Artemis by Andy Weir

Jazz Bashara is a criminal.

Well, sort of. Life on Artemis, the first and only city on the moon, is tough if you’re not a rich tourist or an eccentric billionaire. So smuggling in the occasional harmless bit of contraband barely counts, right? Not when you’ve got debts to pay and your job as a porter barely covers the rent.

Everything changes when Jazz sees the chance to commit the perfect crime, with a reward too lucrative to turn down. But pulling off the impossible is just the start of her problems, as she learns that she’s stepped square into a conspiracy for control of Artemis itself—and that now, her only chance at survival lies in a gambit even riskier than the first.

Artemis by Andy Weir
Published November 14, 2017 by Crown Publishing Group
Format: Netgalley e-book; 384 pages
Science Fiction/Mystery
Also By This Author: The Martian
Goodreads | Amazon | Author’s Website
My Rating: ♥♥♥♥

Thoughts:

Very rarely do I get excited about new release books. Normally I wait at least a year to see if the book can live up to its hype, but there are a few authors I make an exception for. Andy Weir is one of them. I read The Martian in 2015 after the movie was already in production, because I had heard so many good things about it and it sounded like the type of book both my husband and I would love. It ended up being my favorite book of the year.

So when I found out Andy Weir was publishing a new book this year about a female smuggler on the moon, I was stoked! For the moment I only have an e-book copy courtesy of Netgalley, but you can bet I’m going to get a hardcover copy because the cover is gorgeous, and it will sit nicely next to my lovingly worn paperback copy of The Martian.

About Artemis! The first half of this novel felt different from The Martian. Our main character and narrator, Jazz, is a 26-year old citizen of Artemis, the only city on the moon. She is also a genius, but she chooses to live the life of a smuggler, despite everyone else’s opinion that she could be doing something extraordinary with her talents. Andy Weir takes a while to describe the city of Artemis, the way it works (it’s run more like a corporation than a government), and the people in it, and it’s easy to get used to Jazz’s smart-alec personality.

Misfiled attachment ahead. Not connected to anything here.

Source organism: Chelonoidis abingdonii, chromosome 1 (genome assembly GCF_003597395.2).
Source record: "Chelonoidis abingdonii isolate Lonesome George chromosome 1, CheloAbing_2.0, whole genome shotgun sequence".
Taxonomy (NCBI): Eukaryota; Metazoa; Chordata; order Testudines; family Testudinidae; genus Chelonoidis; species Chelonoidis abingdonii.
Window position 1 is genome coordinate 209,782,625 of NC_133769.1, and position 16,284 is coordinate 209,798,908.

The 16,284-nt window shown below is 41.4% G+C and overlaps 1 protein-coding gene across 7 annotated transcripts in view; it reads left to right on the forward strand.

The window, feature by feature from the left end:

The second half of the novel brought me back to the summer I read The Martian, when every chapter it felt like my own life was hanging in the balance. Jazz is a master problem solver, and sometimes she’s a trial and error learner, which creates a lot of anxiety for the reader! Toward the end of the novel, every chapter had at least one everything is screwed and everyone is gonna die moment, and I enjoyed every minute of it!

I was pleasantly surprised to discover that Artemis was both a technical science fiction novel and a murder mystery story. The characters Andy Weir created were amazing and very realistic. Jazz has some great friends; my only qualm was that I wish we got to actually meet Kelvin.

You May Also Enjoy:

The Martianarmada

The Hunger Games by Suzanne Collins

The Martian by Andy Weir

Armada by Ernest Cline

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And Then There Were None by Agatha Christie

And Then There Were None

First, there were ten – a curious assortment of strangers summoned as weekend guests to a private island off the coast of Devon. Their host, an eccentric millionaire unknown to all of them, is nowhere to be found. All that the guests have in common is a wicked past they’re unwilling to reveal – and a secret that will seal their fate. For each has been marked for murder. One by one they fall prey. Before the weekend is out, there will be none. And only the dead are above suspicion.

And Then There Were None by Agatha Christie
Published November 6, 1939 by Collins Crime Club
Format: e-book; 264 pages
Classics / Mystery

Also By This Author: Murder on the Orient ExpressMurder at the Vicarage
Goodreads | Amazon
My Rating: ♥♥♥♥

Thoughts:

Last month (I think it was last month, I’m so far behind on my reviews!) I read Agatha Christie’s most famous book, And Then There Were None in an entire day. I seriously could not put it down. This was my second Agatha Christie novel and I’m so glad I finally read this one because I loved it!

The author’s introduction had me intrigued from the start. I tried to be extremely observant so I could figure out some clues along the way, but I did not want to discover “whodunnit” before the big reveal. I thought it would be more suspenseful that way, and it was! Although I did not guess who the killer was, I did have some inklings along the way. I won’t say any more because I don’t want to spoil anything.

Read This Book If…

…you enjoy reading books that keep you on the edge of your seat.
…you’re into mysteries, especially murder-myseries.
…you like stories that are told from multiple points of view.
…you love thrillers!

Final Musings

The biggest reason why I wanted to read this novel was because of the recent BBC adaptation starring Aidan Turner (of Poldark fame) among some other lovely actors such as Sam Neill and Miranda Richardson. The adaptation itself was very spooky and even more suspenseful than the book, which surprised me since at that point I already knew what happened. The story reached the same outcome, but the means the miniseries creators took to get there differed slightly from the book. But it worked very well, in my opinion.

I have yet to watch any other adaptations but I was very satisfied with this one. Here’s the trailer if you’re interested!